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Prosecutor guns for Whitey Bulger with jailhouse tapes

U.S. Marshals Service via Reuters

Former mob boss and fugitive James "Whitey" Bulger.

Jailhouse tapes of James "Whitey" Bulger were played Tuesday for jurors, who heard the accused Boston mobster make a machine-gun sound as he chatted about the murder of an associate left riddled with bullets in a phone booth.

The gruesome 1975 death of Eddie Connors is one of 19 that Bulger allegedly was involved in. Convicted hitman John Martorano previously testified that Bulger was the triggerman in Connors' slaying.

Jurors have also seen a photo of the victim, an ex-boxer, sprawled in the booth with the receiver suspended over his bloodied body.

Armed with transcripts, the jury on Tuesday listened intently to a short recording of Bulger, 83, talking to his nephew and niece, the children of one of Massachusetts most powerful political figures, former State Senate president William Bulger.

The jailed Winter Hill Gang leader could be heard making the machine-gun sound-effect as he spoke of "the guy in the phone booth," the Boston Globe reported.

"Somebody threw my name in the mix," he said. His nephew replied, "As usual."

The recording followed testimony from Connors' daughter, who was 7 at the time. She emotionally recalled how she asked to tag along with her father when he went out that night and how she wasn't allowed to attend his funeral.

"I was too young," she said.

Jurors also heard another jailhouse tape in which Bulger laughed and joked as he recalled pointing a shotgun at three youths he thought might be about to rob a liquor store he owned.

“I put one in the chamber,” he said on the tape. “One went this way, the other went that way. ... They were lucky.”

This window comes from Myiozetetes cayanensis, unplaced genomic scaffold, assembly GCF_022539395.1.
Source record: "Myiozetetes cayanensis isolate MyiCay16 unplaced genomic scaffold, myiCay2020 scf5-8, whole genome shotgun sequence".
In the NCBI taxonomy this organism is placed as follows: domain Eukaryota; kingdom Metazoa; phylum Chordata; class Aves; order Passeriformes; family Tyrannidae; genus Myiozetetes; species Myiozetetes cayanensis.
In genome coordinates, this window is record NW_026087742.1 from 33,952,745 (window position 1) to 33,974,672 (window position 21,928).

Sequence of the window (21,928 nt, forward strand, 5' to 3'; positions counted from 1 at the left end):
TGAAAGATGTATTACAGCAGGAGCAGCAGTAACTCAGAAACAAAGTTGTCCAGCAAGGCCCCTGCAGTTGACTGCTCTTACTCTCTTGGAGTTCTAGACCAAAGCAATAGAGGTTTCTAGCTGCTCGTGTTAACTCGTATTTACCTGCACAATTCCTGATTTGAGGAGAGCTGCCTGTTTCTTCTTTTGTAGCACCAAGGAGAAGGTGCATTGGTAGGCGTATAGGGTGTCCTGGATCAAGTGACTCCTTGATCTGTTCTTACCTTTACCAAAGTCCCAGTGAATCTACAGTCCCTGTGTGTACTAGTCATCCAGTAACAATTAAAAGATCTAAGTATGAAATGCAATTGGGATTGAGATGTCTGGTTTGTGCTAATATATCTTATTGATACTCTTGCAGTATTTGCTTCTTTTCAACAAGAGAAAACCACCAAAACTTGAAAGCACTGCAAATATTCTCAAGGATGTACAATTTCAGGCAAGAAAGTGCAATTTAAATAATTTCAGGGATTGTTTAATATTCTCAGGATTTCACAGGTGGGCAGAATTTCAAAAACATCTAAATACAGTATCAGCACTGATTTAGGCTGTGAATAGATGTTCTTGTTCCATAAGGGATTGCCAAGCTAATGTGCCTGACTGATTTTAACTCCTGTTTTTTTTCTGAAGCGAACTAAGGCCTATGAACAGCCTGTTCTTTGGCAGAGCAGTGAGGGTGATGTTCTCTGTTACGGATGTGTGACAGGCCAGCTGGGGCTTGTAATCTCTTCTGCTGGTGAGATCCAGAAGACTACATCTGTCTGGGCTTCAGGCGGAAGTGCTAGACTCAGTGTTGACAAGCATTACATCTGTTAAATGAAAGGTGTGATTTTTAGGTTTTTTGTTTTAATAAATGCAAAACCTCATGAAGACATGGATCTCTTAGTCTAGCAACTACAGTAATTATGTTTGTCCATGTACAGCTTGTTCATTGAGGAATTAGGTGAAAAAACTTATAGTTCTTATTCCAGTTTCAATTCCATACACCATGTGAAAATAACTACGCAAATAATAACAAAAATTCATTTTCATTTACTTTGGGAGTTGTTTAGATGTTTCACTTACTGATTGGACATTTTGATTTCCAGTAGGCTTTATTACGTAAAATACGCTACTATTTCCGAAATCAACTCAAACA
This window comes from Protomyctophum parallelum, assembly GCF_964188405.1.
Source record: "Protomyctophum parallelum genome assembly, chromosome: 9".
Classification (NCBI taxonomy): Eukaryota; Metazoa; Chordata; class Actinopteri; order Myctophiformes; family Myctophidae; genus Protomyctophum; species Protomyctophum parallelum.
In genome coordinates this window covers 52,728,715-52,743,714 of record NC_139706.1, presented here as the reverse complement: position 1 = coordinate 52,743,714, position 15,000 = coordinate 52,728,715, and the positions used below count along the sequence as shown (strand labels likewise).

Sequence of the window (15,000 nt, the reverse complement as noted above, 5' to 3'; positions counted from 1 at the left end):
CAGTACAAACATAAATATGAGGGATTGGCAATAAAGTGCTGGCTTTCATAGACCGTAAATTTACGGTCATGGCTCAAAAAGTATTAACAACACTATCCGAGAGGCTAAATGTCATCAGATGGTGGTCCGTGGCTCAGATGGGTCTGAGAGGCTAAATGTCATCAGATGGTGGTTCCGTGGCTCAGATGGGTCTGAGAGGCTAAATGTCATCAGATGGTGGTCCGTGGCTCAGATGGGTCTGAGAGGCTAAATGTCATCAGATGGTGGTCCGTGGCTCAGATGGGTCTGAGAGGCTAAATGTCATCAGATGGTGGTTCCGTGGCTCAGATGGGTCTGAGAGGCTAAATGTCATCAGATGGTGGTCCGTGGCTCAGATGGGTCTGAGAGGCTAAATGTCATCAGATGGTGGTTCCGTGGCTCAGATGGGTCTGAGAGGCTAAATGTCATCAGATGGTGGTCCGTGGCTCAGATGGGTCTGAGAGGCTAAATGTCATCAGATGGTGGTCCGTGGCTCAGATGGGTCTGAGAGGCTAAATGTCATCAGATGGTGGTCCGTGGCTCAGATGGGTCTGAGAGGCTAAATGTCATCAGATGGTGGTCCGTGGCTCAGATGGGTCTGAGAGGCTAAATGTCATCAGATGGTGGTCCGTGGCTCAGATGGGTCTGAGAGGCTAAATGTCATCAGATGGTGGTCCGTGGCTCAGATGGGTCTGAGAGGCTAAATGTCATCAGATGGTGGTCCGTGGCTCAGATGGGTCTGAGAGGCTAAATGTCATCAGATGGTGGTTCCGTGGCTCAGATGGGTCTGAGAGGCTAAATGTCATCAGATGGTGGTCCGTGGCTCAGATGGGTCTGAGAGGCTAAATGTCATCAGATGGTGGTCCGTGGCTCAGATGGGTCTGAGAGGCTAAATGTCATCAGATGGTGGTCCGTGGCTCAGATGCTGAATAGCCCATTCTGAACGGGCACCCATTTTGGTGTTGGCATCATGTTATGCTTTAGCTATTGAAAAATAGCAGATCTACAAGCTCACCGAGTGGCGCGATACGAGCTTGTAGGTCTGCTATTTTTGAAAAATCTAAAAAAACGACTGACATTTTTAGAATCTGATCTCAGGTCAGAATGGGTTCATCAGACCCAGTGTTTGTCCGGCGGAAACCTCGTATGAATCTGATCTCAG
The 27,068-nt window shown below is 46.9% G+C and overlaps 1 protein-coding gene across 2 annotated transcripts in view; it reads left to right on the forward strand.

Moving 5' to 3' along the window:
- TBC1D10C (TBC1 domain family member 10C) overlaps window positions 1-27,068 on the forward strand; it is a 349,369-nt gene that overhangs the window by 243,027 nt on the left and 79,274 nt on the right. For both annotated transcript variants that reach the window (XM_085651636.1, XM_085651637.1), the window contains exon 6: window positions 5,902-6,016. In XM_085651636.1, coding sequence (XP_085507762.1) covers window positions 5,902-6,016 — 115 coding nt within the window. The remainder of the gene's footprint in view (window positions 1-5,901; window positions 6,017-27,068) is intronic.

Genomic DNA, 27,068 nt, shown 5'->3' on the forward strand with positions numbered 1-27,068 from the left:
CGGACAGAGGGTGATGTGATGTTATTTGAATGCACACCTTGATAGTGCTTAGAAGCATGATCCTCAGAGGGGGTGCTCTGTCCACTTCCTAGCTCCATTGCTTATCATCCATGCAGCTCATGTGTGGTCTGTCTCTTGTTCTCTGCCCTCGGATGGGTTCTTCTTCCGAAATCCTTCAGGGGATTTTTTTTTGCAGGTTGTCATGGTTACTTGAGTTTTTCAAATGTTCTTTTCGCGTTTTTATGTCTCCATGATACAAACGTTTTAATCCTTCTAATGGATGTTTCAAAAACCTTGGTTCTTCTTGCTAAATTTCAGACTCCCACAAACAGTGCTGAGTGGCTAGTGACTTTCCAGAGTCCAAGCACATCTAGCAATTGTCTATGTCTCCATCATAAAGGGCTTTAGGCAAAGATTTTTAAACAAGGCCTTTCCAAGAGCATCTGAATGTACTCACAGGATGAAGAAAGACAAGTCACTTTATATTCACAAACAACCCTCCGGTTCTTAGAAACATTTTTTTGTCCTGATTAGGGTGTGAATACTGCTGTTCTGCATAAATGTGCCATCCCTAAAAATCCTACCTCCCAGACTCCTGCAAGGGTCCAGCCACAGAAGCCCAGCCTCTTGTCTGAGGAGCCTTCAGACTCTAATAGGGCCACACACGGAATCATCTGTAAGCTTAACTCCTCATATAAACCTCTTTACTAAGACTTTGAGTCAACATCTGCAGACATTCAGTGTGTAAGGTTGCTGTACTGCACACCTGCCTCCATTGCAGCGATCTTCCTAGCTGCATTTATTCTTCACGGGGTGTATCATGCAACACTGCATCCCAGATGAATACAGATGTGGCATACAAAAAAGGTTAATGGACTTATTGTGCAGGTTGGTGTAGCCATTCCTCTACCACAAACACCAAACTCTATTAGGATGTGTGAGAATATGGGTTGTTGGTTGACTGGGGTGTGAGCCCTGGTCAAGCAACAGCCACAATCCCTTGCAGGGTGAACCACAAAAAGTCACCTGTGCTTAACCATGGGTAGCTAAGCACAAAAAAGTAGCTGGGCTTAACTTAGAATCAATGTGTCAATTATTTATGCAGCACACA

Bulger was taped during the two years he spent in custody after being nabbed in June 2011 in Santa Monica, Calif., capping 16 years on the lam.

He's pleaded not guilty to a federal racketeering indictment that charges him with the 19 murders, loan-sharking, extortion and guns and drug charges.

Prosecutors say he was a crime kingpin and FBI informant who ruled South Boston with an iron first, a hot muzzle and the help of corrupt law-enforcement officials. The defense insists he was just a two-bit hustler who never ratted anyone out.

Prosecutors put on the stand a former drug dealer who said he ran a marijuana and cocaine operation for Bulger in the 1980s that grossed $100,000 a week at its height.

When the dealer, William Shea, tried to get out of the business, Bulger balked. Shea went to Florida anyway and when he returned, he said, the boss and two of his hitmen took him to the concrete basement of a deserted apartment complex.

"I'm thinking he took me down there to frighten me or whack me," Shea said, according to Reuters.

He testified that he reminded Bulger that he had gone to jail on a drug charge without becoming an informant and Bulger relaxed and let him go.

The testimony by Shea and other drug-dealers runs in opposition to Bulger's longtime image as the man who kept drugs out of the neighborhood known as Southie.

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